Popular Puppetry of the 20th Century

Royal support of puppetry waned as Thai monarchs focused on economic and social challenges of the 19th century and Thailand’s neighbours were colonized by European powers. Aristocrats however kept the arts alive, sometimes in the provinces and sometimes reaching out to the new audiences in the swelling capital of Bangkok.

Hun krabok developed as a popular urban genre where viewers purchased a ticket to watch. This is the rod puppet genre: the wood or papier-mâché head is fitted on a bamboo rod that serves as the puppet spine. The puppet’s hands attach to a cloth bag that forms the figure’s body with wooden rods attached to the figure’s wrists and hidden inside the wide costume. Characters approximate the movements of classical dance. Hun krabok emerged around l893 and is based on Chinese models. The Chinese tale of Three Kingdoms (Samkok) was among the stories performed.

Perhaps the most popular hun krabok story was Phra Abhamani, Sunthorn Phu’s epic 19th century hero. Phra Abhamani is an exiled prince whose musical ability endears him to all. He marries an ogress-wife in whom jealousy and tenderness entwine. Phra Abhamani even attracts the affection of Queen Lawang (a Thai version of Queen Victoria). Other Thai legends were also presented.

Cheun Sakunkaeo (b.1907) was an important artist trained in hun krabok by her father. She was instrumental in hun krabok’s l970s revival. She taught drama students at Thammasat Univerity (Thai: Mahawitthayalai Thammasat) and Chulalongkorn University (named for King Rama V, 1853-1910), both in Bangkok. She trained the visual artist Chakrabhand Posayakrit.  

In yet another development, hun became a popular urban entertainment in Bangkok under Krae Suppawanich, an official of Ayutthaya (a former capital of Siam) who established a Bangkok Troupe during the reign of Rama V1 (1910-1926). Sakorn Yangkiosod (b.1923, see Joe Louis Theatre) was born into this troupe. Though the form was outlawed from the l940s to the l960s, in the l970s he revived the form, calling it hun lakon lek, and developed figures 70 centimetres tall, operated by up to three manipulators.

Marionettes, probably developed along Chinese models, also were presented in the 20th century. However, string puppets have not been an important Thai style.

Regional Forms

The third type of puppetry is regional performances of traditional village arts. Nang talung is the translucent shadow theatre of the Malay south and is linked to Malaysia’s wayang of Kelantan. The puppet master, the nai nang, has ritual and performance similarities to the dalang of the Indonesian theatre (see Nai Nang).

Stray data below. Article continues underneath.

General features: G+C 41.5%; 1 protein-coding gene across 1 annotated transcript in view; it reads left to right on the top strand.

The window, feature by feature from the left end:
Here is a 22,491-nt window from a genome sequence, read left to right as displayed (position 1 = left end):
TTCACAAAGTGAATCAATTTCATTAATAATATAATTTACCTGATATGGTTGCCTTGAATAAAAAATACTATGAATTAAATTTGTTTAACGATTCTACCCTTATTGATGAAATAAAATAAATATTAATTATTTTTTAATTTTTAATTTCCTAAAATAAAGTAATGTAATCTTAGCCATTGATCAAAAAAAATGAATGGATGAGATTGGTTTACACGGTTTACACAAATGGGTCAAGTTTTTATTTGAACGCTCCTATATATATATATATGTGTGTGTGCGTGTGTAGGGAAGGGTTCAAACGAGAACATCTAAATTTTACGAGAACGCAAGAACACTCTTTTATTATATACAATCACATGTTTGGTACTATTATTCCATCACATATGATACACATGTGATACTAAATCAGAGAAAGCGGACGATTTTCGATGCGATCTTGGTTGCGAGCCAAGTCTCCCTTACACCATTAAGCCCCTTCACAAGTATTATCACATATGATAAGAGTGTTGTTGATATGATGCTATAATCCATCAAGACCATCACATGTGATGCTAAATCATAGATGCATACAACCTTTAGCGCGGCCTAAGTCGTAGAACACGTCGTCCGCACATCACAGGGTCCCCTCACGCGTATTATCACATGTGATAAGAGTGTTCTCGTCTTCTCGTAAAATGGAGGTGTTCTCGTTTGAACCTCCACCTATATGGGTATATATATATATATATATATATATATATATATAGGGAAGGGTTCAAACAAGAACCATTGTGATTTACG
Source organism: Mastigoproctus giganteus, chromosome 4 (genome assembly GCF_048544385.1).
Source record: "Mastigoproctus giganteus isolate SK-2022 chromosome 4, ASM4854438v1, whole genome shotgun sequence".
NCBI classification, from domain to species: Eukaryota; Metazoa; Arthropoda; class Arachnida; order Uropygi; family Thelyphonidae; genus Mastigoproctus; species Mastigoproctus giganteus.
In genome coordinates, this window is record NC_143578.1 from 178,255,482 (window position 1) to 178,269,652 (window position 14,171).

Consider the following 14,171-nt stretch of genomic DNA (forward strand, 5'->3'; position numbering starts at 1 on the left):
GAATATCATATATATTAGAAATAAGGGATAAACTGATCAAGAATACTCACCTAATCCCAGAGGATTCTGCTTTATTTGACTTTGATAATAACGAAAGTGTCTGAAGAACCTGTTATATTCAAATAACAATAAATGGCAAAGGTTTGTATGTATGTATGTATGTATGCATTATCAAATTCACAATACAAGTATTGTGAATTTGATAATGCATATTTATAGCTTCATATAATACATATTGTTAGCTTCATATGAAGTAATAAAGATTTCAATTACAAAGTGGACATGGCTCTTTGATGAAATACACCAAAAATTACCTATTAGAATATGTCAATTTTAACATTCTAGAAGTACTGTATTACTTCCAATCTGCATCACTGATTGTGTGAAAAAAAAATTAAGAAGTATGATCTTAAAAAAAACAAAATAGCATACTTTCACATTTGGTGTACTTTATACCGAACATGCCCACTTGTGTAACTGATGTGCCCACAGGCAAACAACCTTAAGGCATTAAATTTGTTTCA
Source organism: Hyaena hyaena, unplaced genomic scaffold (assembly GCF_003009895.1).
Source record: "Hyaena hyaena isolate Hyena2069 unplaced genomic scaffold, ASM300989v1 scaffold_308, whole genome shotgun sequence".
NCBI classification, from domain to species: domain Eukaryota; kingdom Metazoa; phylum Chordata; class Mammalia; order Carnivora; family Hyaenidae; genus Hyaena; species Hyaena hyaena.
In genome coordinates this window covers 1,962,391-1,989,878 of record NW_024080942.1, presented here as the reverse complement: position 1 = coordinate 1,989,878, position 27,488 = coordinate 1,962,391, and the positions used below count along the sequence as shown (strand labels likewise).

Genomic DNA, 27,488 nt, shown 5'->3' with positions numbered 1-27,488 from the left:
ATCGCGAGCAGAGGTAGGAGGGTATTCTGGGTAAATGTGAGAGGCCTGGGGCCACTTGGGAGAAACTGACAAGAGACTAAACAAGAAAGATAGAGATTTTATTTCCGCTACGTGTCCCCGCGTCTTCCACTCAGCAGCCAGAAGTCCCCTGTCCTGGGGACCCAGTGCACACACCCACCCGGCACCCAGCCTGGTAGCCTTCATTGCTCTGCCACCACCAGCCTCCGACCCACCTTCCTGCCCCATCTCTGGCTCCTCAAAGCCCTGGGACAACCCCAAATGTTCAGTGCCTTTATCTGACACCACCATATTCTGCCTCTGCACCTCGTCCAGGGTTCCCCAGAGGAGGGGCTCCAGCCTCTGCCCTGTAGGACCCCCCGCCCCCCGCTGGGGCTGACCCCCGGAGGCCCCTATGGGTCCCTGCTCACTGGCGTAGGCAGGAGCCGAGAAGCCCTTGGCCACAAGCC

Small figures of 30 centimetres are manipulated on an open-air screen about 2 metres in length in a staging house which is raised above the ground. The percussion ensemble includes a mixture of Thai and Malay instruments; the language mixes central Thai dialect and southern patois. The traditional repertoire was based on Ramayana stories, but modern presentations opt instead for melodramatic episodes, romantic interludes, and uproarious comedy. The flat leather puppets have a centre rod and an additional rod for each hand. Clowns are the most popular characters in this form that remains to the present. Considerable decline in the last decade has caused puppeteers to abandon traditional stories and musical acompaniment in favour of newly conceived tales and popular music with drumsets and guitars.

The shadow puppetry of Lao speakers in north-east Thailand, nang daloong, is comparable to the nang talung of the Malay south and ayang (nang sbek touch) of Cambodia. Figures are usually opaque. The language is Lao and the action is accompanied by the ubiquitous kaen, a reed panpipe which is favoured in Lao music.

Contemporary Reactions

The contemporary period has brought two major movements in Thai puppetry. One is a revival of traditional genres. Performances of nang yai are staged regularly by the temple troupe of Wat Khanon and new figures have been commissioned by the Crown Princess Maha Chakri Sirindhorn for the group. She has also helped contemporary artists like Chakrabhand Posayakrit restore the hun luang. Students from theatre programmes at Chulalongkorn and Thammasat universities and local theatre companies flocked to the 1998 Asia-Europe Puppetry Festival in Bangkok to demonstrate their attempts to revive hun luang, hun krabok and hun lakon lek, and exhibit nang talung and nang yai. Efforts toward revival reinforce nationalism, the monarchy, and Thai culture in face of globalization.  

But other artists have embraced global flows, seeing potential for innovation and education. By the 1970s, Thai professors were introducing puppetry, often in conjunction with programmes in children’s theatre, at Thammasat University. Professors trained in the United States and Europe learned techniques of glove, rod, or string puppets as taught in the West. Educational campaigns on HIV/AIDS issues and training which encourages pre-adolescent girls to avoid the sex trade have all been the topics of NGO-sponsored puppetry for social change. Puppets have been popular in the media: in the l990s, the favourite children’s television show used glove and rod puppets in the style of the Muppets of Jim Henson. The show was created, written and directed by Thais, but modelled on Sesame Street.

Thai puppeteers see themselves as both heirs to a rich legacy of puppetry and collaborators in a global art. Hun and nang, marionettes and Muppets – all are genres that are part of contemporary Thai puppetry.